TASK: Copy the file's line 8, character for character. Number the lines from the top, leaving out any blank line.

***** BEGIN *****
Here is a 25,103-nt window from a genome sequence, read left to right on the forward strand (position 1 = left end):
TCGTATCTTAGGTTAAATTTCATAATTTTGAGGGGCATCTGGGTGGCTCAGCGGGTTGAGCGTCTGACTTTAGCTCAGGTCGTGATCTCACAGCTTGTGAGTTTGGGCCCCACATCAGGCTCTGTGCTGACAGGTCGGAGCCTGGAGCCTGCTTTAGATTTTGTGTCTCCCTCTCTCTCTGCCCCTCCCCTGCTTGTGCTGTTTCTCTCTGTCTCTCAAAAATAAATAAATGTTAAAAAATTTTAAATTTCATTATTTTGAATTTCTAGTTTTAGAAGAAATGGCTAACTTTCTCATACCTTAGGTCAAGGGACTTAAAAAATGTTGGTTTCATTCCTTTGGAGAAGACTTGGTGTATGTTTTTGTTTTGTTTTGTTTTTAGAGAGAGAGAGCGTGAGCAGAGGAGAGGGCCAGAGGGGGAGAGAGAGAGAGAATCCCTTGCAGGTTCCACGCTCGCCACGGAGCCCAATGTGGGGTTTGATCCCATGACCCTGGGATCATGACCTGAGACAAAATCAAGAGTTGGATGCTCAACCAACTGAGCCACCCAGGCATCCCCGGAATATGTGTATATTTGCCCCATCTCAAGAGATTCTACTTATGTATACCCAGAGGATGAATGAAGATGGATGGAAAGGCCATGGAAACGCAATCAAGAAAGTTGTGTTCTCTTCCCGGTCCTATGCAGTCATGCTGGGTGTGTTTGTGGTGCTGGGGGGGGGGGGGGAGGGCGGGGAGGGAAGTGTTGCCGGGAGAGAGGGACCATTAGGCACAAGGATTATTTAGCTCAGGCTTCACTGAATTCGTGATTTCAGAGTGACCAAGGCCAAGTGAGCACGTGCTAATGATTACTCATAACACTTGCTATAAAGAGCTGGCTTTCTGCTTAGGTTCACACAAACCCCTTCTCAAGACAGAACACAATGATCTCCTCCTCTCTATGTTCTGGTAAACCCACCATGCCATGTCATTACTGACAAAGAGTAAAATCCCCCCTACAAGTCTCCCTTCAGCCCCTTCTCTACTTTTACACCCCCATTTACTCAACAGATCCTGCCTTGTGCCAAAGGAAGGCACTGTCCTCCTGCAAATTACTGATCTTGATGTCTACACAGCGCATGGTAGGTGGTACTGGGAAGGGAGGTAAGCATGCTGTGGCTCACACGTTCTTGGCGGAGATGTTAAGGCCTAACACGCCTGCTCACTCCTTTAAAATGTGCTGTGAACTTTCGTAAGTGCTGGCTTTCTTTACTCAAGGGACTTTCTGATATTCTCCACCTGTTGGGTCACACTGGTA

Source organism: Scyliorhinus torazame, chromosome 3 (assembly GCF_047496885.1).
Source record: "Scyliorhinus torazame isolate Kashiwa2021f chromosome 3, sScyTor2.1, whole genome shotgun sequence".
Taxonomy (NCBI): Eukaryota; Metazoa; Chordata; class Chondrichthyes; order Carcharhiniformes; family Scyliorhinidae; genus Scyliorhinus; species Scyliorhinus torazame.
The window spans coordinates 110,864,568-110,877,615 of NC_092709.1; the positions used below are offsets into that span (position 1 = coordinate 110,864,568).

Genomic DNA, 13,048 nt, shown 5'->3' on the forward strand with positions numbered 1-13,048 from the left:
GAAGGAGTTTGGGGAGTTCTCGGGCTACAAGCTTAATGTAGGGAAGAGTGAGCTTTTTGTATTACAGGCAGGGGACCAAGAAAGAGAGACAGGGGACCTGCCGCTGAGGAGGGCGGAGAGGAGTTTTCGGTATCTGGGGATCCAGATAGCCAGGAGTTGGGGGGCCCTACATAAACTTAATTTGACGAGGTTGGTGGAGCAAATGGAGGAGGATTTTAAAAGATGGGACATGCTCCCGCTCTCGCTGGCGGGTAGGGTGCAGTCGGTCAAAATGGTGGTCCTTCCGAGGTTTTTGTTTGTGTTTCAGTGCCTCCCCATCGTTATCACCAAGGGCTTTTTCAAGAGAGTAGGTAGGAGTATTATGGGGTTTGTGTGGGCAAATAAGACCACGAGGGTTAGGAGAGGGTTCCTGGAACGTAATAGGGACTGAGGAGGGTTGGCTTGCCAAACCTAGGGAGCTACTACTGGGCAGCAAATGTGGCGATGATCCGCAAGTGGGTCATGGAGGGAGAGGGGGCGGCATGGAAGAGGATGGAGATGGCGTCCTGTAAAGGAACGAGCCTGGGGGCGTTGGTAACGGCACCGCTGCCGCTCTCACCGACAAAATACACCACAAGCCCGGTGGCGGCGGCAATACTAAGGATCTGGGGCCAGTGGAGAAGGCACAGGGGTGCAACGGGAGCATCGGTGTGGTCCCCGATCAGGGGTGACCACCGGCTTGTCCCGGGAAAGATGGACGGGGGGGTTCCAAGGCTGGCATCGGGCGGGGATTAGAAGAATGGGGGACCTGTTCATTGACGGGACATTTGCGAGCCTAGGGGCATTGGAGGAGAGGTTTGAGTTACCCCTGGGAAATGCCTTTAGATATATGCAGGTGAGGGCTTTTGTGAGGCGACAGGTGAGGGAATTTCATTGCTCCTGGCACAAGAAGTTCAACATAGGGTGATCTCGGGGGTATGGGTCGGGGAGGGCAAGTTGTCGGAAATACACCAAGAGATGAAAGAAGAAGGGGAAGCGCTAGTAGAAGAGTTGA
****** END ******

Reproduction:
GAAGGAGTTTGGGGAGTTCTCGGGCTACAAGCTTAATGTAGGGAAGAGTGAGCTTTTTGTATTACAGGCAGGGGACCAAGAAAGAGAGACAGGGGACCTGCCGCTGAGGAGGGCGGAGAGGAGTTTTCGGTATCTGGGGATCCAGATAGCCAGGAGTTGGGGGGCCCTACATAAACTTAATTTGACGAGGTTGGTGGAGCAAATGGAGGAGGATTTTAAAAGATGGGACATGCTCCCGCTCTCGCTGGCGGGTAGGGTGCAGTCGGTCAAAATGGTGGTCCTTCCGAGGTTTTTGTTTGTGTTTCAGTGCCTCCCCATCGTTATCACCAAGGGCTTTTTCAAGAGAGTAGGTAGGAGTATTATGGGGTTTGTGTGGGCAAATAAGACCACGAGGGTTAGGAGAGGGTTCCTGGAACGTAATAGGGACTGAGGAGGGTTGGCTTGCCAAACCTAGGGAGCTACTACTGGGCAGCAAATGTGGCGATGATCCGCAAGTGGGTCATGGAGGGAGAGGGGGCGGCATGGAAGAGGATGGAGATGGCGTCCTGTAAAGGAACGAGCCTGGGGGCGTTGGTAACGGCACCGCTGCCGCTCTCACCGACAAAATACACCACAAGCCCGGTGGCGGCGGCAATACTAAGGATCTGGGGCCAGTGGAGAAGGCACAGGGGTGCAACGGGAGCATCGGTGTGGTCCCCGATCAGGGGTGACCACCGGCTTGTCCCGGGAAAGATGGACGGGGGGGTTCCAAGGCTGGCATCGGGCGGGGATTAGAAGAATGGGGGACCTGTTCATTGACGGGACATTTGCGAGCCTAGGGGCATTGGAGGAGAGGTTTGAGTTACCCCTGGGAAATGCCTTTAGATATATGCAGGTGAGGGCTTTTGTGAGGCGACAGGTGAGGGAATTTCATTGCTCCTGGCACAAGAAGTTCAACATAGGGTGATCTCGGGGGTATGGGTCGGGGAGGGCAAGTTGTCGGAAATACACCAAGAGATGAAAGAAGAAGGGGAAGCGCTAGTAGAAGAGTTGA